On Wednesday the new Greek government won the agreement of Eurozone's finance ministers to extend its €172bn bailout for four months after Athens presented a six-page letter with a list of economic reforms that will be implemented. However, the IMF and ECB expressed reservations about the list.
“We call on the Greek authorities to further develop and broaden the list of reform measures,” the Eurogroup said in a statement.
In response to the letter Yanis Varoufakis, Greek finance minister, detailing planned reforms, Christine Lagarde, IMF managing director, responded: "While the authorities’ list is comprehensive, it is generally not very specific, which is perhaps to be expected considering that the government is new in office. In some areas, like combating tax evasion and corruption, I am encouraged with what appears to be a stronger resolve on the part of the new authorities in Athens, and we look forward to learn more about their plans. In quite a few areas, however, including perhaps the most important ones, the letter is not conveying clear assurances that the Government intends to undertake the reforms envisaged in the Memorandum on Economic and Financial Policies. We note in particular that there are neither clear commitments to design and implement the envisaged comprehensive pension and VAT policy reforms, nor unequivocal undertakings to continue already-agreed policies for opening up closed sectors, for administrative reforms, for privatization, and for labor market reforms."
Mario Draghi, ECB president, also sent a letter to Jeroen Dijsselbloem, president of the Eurogroup and Dutch finance minister. "Our initial impression is that the document covers a wide range of reform areas and in this sense, it is sufficiently comprehensive to be a valid starting point for a successful conclusion of the review. However, as we expected it was not possible for the authorities to elaborate on concrete proposals and commitments that can be assessed by the institutions in respect to growth, public finances and financial stability. Given the very limited time available, this is understandable. I assume that it is clear that the basis for concluding the current review, and also for any future arrangements, will be the existing commitments in the current Memorandum of Understanding and the Memorandum of Economic and Financial Policies (MEFP)," Draghi wrote.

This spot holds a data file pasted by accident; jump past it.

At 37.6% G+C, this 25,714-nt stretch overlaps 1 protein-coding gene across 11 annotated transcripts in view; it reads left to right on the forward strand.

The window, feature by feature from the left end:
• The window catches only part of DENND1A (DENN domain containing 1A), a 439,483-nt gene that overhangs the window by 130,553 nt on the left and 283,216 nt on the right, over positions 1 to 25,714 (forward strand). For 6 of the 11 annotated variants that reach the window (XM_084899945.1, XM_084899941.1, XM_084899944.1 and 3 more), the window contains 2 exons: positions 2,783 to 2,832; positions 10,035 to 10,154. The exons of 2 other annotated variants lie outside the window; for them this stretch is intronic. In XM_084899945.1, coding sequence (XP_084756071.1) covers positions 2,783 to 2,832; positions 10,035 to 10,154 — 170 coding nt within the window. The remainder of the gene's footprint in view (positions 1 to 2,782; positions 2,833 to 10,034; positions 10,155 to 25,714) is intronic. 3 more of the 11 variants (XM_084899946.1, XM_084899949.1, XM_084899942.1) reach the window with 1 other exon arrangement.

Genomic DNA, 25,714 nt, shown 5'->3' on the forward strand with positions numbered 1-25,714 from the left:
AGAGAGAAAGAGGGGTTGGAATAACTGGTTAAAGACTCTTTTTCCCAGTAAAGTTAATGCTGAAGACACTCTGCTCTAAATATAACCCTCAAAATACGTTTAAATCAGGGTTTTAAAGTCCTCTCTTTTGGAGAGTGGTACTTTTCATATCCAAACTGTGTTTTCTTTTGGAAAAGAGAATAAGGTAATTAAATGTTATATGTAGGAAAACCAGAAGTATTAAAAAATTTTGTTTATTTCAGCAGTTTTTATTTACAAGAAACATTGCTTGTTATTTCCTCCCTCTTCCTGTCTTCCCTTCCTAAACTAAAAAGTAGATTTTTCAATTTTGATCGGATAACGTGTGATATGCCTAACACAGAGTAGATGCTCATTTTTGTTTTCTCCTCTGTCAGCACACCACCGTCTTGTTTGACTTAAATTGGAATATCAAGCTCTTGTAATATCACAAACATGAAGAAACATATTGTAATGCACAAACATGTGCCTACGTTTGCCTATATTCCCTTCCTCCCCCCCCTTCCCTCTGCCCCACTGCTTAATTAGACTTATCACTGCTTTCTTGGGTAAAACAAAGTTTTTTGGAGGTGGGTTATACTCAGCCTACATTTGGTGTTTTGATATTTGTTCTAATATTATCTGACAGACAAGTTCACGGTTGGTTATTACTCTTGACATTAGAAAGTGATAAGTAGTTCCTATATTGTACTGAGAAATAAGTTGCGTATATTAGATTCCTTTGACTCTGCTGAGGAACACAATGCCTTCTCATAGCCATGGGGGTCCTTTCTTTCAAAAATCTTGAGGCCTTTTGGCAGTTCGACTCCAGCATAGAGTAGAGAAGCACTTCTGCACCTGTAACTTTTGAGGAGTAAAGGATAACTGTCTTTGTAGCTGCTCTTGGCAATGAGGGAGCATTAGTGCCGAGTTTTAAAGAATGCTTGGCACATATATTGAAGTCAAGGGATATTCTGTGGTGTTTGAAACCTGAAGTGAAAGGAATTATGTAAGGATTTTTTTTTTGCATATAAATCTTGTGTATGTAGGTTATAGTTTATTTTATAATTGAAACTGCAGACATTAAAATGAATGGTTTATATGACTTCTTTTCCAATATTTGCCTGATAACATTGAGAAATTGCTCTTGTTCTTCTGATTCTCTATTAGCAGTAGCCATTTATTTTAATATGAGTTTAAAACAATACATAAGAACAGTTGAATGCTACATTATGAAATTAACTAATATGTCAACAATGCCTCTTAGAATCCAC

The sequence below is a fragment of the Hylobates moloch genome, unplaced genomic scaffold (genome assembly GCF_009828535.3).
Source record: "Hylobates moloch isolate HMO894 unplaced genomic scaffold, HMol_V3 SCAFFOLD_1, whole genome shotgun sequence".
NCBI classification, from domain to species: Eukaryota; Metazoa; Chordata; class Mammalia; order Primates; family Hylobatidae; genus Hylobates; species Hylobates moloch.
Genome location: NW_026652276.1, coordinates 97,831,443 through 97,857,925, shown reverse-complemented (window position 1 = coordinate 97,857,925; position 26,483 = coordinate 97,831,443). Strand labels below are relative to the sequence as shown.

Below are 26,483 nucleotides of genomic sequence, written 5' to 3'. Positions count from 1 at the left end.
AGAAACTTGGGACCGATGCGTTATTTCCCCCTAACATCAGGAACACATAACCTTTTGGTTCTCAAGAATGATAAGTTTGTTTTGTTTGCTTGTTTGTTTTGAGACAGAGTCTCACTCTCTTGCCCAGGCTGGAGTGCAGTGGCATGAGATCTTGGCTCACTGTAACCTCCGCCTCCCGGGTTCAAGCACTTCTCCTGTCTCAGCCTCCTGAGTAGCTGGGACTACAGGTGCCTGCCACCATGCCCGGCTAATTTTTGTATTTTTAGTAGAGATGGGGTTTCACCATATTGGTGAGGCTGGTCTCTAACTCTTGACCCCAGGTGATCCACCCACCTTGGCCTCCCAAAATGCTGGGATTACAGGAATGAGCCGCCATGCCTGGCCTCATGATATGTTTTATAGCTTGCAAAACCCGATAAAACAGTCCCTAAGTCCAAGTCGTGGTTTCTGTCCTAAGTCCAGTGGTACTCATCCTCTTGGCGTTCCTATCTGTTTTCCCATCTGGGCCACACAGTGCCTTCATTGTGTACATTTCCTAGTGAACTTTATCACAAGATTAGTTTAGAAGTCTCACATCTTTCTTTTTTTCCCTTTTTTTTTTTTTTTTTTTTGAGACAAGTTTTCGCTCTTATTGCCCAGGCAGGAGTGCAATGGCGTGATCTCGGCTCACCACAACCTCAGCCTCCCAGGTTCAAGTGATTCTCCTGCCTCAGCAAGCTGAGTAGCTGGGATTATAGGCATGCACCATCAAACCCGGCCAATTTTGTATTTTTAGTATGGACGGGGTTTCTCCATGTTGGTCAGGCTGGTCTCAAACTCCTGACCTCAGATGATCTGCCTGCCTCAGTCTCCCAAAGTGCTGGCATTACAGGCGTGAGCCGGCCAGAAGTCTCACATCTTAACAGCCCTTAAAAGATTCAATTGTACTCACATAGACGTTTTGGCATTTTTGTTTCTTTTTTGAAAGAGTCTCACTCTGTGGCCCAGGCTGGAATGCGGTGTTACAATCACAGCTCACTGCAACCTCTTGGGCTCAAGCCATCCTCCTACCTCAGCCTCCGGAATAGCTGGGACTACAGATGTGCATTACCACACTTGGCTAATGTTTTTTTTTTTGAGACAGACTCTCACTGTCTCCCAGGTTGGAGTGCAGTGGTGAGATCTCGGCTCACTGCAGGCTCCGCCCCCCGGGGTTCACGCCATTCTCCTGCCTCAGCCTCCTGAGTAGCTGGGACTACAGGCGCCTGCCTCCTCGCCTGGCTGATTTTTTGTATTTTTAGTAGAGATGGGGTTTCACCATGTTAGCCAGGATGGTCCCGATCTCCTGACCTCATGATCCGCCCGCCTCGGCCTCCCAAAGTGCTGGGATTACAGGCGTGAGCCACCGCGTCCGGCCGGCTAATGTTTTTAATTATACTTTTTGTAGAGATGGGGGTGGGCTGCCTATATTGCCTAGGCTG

It was agreed that the Greek government will not get the €7.2bn in aid from the extended bailout until it agrees a final list of reforms by the end of April, and then implements them.
The Greek government said it would identify "cost saving measures through a thorough spending review of every ministry and rationalisation of non-salary and non-pension expenditures which, at present, account for an astounding 56% of total public expenditure."
The new term for the troika is "institutions."
Kathimerini, the Athens newspaper says: "The government [ ] faces pressures from within, with some ministers expressing reservations about the Greek proposal at a cabinet meeting Tuesday. Panayiotis Lafazanis, energy minister, is said to have objected to Greek pledges not to roll back privatizations. His and others’ objections are expected to be discussed when SYRIZA’s political secretariat convenes Wednesday."
The newspaper also reports that Bank of Greece figures confirmed on Tuesday that local tourism’s record year 2014 brought 22m visitors and €13.44bn in travel receipts. This represents a 23% increase in tourists and a 10.6% rise in revenues from 2013.
Syriza, Greece’s ruling leftist party, has radical options to avoid both Grexit and eurozone demands, but would they work? FT columnist and associate editor Wolfgang Münchau debates with Reuters News editor-at-large Hugo Dixon. Lex’s Robert Armstrong chairs.
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